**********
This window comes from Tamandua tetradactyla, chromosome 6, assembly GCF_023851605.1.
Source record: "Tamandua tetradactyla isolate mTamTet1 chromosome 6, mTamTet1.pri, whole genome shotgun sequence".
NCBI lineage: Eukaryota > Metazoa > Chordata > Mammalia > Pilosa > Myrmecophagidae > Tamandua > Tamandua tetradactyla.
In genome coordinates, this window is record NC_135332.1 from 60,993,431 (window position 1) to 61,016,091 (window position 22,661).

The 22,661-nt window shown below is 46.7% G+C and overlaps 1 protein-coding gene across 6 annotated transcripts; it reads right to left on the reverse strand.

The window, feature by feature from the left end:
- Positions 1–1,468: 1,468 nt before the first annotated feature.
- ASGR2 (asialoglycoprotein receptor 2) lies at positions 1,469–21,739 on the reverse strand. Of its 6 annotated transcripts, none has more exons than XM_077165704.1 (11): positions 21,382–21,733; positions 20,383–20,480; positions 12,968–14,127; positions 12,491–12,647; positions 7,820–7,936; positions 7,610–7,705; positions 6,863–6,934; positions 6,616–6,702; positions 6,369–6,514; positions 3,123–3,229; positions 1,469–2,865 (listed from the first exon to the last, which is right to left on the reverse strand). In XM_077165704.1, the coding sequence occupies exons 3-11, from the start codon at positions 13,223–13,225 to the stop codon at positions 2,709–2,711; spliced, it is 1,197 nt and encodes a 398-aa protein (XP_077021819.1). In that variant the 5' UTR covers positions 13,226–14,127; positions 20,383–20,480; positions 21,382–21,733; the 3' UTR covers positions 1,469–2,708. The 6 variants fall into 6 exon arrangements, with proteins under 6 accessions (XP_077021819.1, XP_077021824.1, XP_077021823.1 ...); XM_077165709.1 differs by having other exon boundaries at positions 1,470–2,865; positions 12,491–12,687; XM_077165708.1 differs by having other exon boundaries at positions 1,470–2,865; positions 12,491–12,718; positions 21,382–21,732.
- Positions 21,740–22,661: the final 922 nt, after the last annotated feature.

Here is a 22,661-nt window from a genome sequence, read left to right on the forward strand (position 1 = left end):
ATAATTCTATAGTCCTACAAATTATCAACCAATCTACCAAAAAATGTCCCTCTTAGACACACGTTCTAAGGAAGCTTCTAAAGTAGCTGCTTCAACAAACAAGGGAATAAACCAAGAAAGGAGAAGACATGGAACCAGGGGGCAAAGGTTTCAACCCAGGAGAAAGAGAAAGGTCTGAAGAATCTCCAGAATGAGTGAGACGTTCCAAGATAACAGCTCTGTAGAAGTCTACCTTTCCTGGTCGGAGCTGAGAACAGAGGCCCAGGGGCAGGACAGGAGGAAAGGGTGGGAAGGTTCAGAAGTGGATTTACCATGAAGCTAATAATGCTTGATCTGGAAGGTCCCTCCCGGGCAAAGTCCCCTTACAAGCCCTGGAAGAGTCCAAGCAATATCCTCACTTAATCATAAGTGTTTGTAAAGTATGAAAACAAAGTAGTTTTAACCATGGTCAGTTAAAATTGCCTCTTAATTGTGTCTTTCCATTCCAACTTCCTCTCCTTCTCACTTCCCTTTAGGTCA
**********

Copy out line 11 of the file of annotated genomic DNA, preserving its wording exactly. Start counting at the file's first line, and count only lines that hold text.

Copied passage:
ATAATTCTATAGTCCTACAAATTATCAACCAATCTACCAAAAAATGTCCCTCTTAGACACACGTTCTAAGGAAGCTTCTAAAGTAGCTGCTTCAACAAACAAGGGAATAAACCAAGAAAGGAGAAGACATGGAACCAGGGGGCAAAGGTTTCAACCCAGGAGAAAGAGAAAGGTCTGAAGAATCTCCAGAATGAGTGAGACGTTCCAAGATAACAGCTCTGTAGAAGTCTACCTTTCCTGGTCGGAGCTGAGAACAGAGGCCCAGGGGCAGGACAGGAGGAAAGGGTGGGAAGGTTCAGAAGTGGATTTACCATGAAGCTAATAATGCTTGATCTGGAAGGTCCCTCCCGGGCAAAGTCCCCTTACAAGCCCTGGAAGAGTCCAAGCAATATCCTCACTTAATCATAAGTGTTTGTAAAGTATGAAAACAAAGTAGTTTTAACCATGGTCAGTTAAAATTGCCTCTTAATTGTGTCTTTCCATTCCAACTTCCTCTCCTTCTCACTTCCCTTTAGGTCA